Grass that turns brown after cutting it is a signal that something is wrong. Brown grass is often a result of not cutting it at the correct height or with dull blades. Other problems may cause brown grass are using chemicals improperly or animal urine, but this often occurs in spots, instead of the entire lawn. Proper maintenance of your lawn mower helps ensure that you do not lose the lush, green look in your landscaping.
Sharpen the blades of your mower regularly. Dull blades fray and shred the grass instead of cutting them cleanly. This makes then turn dull and unattractive. Sharpen rotary mower blades after every fourth use to maintain a clean cut.
Adjust your mower blades to the correct height for your lawn. Cutting it properly allows it to grow in a healthy manner and prevents brown spots. Bluegrass, fescue, ryegrass and wheatgrass grow well at a height of 2 to 3 inches, according to the Colorado State University Extension website. Blue grama and buffalo grass do not need mowing, but grow well at the same height. Cutting grass too short weakens it, thus making it susceptible to disease. Mowing the grass too high allows it to hold too much moisture. Both may result in brown grass blades.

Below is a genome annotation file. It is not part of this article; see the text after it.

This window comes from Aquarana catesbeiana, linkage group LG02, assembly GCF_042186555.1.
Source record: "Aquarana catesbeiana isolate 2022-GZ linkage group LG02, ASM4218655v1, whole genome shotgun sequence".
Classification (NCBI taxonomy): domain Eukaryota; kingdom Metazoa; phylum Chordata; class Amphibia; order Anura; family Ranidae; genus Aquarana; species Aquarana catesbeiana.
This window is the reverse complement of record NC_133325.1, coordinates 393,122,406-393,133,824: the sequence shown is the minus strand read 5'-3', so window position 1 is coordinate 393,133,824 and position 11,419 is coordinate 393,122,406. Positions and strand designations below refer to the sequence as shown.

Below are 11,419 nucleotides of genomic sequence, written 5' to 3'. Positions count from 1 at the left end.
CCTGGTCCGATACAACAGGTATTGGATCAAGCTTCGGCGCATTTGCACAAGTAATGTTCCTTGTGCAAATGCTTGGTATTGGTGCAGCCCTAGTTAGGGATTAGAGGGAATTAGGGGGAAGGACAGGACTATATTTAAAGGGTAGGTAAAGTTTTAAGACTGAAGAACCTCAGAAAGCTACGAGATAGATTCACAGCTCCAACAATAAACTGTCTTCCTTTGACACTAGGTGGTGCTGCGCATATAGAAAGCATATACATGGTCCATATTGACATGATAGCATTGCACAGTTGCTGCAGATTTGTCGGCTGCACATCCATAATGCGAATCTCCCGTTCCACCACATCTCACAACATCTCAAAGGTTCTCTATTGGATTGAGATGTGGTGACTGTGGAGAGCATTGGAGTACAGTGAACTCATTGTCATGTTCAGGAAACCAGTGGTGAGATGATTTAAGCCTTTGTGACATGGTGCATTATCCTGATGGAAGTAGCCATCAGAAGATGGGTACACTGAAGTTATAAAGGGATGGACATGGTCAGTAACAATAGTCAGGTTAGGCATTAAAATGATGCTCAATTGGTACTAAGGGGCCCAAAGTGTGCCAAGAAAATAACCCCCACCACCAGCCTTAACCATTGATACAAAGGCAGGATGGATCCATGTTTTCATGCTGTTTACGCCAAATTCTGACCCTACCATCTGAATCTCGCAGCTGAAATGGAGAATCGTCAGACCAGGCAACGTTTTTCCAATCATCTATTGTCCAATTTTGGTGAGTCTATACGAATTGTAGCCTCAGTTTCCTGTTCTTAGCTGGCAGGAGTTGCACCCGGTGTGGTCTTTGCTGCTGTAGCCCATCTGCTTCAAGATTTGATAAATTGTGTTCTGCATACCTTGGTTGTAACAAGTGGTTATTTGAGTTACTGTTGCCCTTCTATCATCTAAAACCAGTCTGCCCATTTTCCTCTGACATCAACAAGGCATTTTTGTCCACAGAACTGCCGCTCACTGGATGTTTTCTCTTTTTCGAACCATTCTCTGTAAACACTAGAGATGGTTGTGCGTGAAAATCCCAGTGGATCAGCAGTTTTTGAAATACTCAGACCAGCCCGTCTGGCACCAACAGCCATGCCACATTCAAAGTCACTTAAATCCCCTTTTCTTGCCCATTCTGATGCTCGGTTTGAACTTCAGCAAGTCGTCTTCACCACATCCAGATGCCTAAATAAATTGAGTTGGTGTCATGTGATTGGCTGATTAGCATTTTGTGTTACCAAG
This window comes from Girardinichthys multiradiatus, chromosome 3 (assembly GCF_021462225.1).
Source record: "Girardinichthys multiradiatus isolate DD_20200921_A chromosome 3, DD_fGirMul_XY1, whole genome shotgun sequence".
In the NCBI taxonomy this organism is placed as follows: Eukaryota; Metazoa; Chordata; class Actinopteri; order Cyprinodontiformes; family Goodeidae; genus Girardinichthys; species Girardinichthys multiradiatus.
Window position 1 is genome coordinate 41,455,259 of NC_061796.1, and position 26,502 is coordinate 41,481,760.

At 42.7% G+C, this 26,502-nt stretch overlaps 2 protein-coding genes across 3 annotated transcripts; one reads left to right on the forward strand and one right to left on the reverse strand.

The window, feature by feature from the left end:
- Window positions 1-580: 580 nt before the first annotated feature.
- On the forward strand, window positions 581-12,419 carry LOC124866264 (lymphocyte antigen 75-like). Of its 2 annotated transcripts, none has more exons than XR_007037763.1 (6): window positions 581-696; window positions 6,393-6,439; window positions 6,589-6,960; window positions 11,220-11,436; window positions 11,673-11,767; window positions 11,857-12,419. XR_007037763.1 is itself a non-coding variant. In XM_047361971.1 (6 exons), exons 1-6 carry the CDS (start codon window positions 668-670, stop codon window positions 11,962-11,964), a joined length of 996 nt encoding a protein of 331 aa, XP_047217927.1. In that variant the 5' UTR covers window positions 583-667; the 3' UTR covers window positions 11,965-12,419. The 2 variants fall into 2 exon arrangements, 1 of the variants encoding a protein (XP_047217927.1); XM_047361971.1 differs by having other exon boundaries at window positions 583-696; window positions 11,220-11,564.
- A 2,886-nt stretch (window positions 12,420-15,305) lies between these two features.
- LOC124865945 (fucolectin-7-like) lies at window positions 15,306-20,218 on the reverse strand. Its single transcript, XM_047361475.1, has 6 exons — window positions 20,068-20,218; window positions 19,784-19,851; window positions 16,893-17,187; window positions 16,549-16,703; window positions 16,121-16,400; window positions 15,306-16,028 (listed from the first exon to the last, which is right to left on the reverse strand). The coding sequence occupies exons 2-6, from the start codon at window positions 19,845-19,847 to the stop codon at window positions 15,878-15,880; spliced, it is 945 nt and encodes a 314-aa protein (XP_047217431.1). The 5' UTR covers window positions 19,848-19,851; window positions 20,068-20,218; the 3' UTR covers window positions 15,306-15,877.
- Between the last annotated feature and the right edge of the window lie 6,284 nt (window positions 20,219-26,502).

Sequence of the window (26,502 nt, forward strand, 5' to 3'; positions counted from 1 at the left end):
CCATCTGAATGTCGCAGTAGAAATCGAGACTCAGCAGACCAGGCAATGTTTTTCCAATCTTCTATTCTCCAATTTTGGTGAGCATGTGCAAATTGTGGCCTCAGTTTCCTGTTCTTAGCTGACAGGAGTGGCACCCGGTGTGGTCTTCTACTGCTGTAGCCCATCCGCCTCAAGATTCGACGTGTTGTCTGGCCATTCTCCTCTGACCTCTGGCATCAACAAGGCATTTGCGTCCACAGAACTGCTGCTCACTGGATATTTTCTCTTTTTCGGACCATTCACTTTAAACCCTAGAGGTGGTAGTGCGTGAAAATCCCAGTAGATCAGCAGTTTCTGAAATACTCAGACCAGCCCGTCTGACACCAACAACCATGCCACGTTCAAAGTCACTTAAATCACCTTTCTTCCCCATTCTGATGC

Mow your lawn more frequently when it is actively growing. This is much better than cutting the grass blades too short. If you leave your home for vacation or cannot mow due to frequent rainfalls, it is better to adjust the mower to cut 1/3 of the height and then wait three or four days to cut it to the normal height for your grass.
The goal should be to remove 1/4 to 1/3 of the grass blades each time you mow for the healthiest lawn coverage.
Read the directions well on herbicides, insecticides and fungicides. Improper use results in brown grass.